A new report details massive waste in the Social Security Administration’s (SSA) disability programs, revealing how federal judges have rubber-stamped nearly $400 billion in benefit claims, "eroding" credibility in the agency.
The House Committee on Oversight and Government Reform released a report on Tuesday examining administrative law judges (ALJs) who approve disability claims more than 75 percent of the time. The so-called "red-flag" judges approved benefits for 1.3 million people between 2005 and 2013, amounting to $394 billion in lifetime disability payments.
Recent Stories in Issues
The report takes a closer look at three judges who have approval rates over 90 percent, and accounted for the distribution of $10 billion in benefits alone: Charles Bridges, David Daugherty, and Harry Taylor.
"These ALJs awarded benefits in nearly every decision they made, issued an extremely large number of allowances without holding a hearing, and were subject to numerous complaints from employees within their offices," the report said.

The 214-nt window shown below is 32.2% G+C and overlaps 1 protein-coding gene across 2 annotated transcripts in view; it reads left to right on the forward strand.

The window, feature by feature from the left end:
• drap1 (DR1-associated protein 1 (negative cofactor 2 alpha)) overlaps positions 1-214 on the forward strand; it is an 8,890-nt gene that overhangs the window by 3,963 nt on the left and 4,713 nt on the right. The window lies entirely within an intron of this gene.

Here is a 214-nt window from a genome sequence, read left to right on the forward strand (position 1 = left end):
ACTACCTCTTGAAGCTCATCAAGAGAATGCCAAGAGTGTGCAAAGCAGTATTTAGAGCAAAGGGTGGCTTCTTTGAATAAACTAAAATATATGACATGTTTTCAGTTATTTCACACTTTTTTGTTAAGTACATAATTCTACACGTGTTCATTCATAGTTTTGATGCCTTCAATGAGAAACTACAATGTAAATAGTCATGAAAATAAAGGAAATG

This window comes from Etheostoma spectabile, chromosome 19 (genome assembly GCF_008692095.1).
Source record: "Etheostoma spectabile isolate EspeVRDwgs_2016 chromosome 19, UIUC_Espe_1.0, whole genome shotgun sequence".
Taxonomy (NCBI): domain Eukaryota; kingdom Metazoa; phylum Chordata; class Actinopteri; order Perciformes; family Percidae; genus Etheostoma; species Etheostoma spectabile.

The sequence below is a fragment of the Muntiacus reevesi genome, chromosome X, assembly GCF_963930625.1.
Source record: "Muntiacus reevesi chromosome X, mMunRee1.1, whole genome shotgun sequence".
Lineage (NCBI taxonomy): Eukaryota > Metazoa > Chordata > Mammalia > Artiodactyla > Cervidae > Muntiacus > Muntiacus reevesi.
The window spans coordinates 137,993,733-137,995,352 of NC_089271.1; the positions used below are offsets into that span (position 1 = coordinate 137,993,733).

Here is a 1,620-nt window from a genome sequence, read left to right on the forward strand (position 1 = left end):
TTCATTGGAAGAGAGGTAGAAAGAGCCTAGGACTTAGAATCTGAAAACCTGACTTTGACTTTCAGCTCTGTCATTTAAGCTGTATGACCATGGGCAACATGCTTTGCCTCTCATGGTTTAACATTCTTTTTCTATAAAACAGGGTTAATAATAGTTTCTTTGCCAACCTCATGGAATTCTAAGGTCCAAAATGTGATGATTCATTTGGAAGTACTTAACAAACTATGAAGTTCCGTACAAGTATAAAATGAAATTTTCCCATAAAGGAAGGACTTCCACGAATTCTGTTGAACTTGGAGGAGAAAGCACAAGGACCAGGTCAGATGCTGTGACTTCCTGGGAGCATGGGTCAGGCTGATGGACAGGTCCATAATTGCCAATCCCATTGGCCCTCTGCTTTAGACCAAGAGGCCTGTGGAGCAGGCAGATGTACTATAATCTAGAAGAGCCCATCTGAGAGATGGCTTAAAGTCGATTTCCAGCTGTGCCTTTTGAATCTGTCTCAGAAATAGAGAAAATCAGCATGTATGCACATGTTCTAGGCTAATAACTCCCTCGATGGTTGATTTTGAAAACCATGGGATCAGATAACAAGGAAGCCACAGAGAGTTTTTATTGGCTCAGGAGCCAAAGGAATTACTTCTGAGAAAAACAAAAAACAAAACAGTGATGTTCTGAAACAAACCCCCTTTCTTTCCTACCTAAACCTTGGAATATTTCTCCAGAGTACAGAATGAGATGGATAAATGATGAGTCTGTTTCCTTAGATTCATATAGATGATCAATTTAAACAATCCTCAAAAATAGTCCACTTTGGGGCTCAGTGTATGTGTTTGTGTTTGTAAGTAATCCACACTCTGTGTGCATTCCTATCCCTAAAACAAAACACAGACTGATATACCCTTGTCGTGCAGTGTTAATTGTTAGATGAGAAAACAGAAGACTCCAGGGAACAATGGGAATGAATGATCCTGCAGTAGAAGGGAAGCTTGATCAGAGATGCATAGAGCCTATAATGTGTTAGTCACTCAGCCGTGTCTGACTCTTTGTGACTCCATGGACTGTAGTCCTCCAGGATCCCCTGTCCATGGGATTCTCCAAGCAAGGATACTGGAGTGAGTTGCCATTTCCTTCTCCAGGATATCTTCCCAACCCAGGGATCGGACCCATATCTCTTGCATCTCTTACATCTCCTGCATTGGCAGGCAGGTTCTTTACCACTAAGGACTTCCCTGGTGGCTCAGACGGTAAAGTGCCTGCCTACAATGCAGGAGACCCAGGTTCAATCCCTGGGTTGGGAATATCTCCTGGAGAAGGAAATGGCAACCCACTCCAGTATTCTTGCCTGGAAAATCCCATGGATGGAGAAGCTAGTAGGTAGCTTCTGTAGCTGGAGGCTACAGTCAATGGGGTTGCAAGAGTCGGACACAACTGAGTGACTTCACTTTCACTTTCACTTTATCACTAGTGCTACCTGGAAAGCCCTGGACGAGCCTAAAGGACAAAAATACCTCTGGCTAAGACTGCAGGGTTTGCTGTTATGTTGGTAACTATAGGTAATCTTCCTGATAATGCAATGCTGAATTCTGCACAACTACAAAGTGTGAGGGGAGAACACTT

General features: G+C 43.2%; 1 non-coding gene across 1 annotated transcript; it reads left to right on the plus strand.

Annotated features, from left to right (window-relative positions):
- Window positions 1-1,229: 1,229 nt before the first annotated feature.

An ALJ for more than 25 years, Taylor approves almost 94 percent of the disability claims that reach his courtroom, and has been accused of sleeping during hearings he has presided over.
Taylor approved roughly $2.5 billion in benefits between 2005 and 2013 to 8,227 individuals. Sixty-eight percent of those decisions were held without a hearing.
"In addition to multiple allegations of personal misconduct, ALJ Taylor slept at work and during hearings many times," the report said. "Four years after the first documented allegation that ALJ Taylor was sleeping at work, he was finally disciplined with a 14-day suspension. However, ALJ Taylor continued to violate agency policies, and was recommended for another suspension in April 2013."
"More than a year later, the recommendation for his suspension is still pending and ALJ Taylor continues to decide a full load of cases," the report said.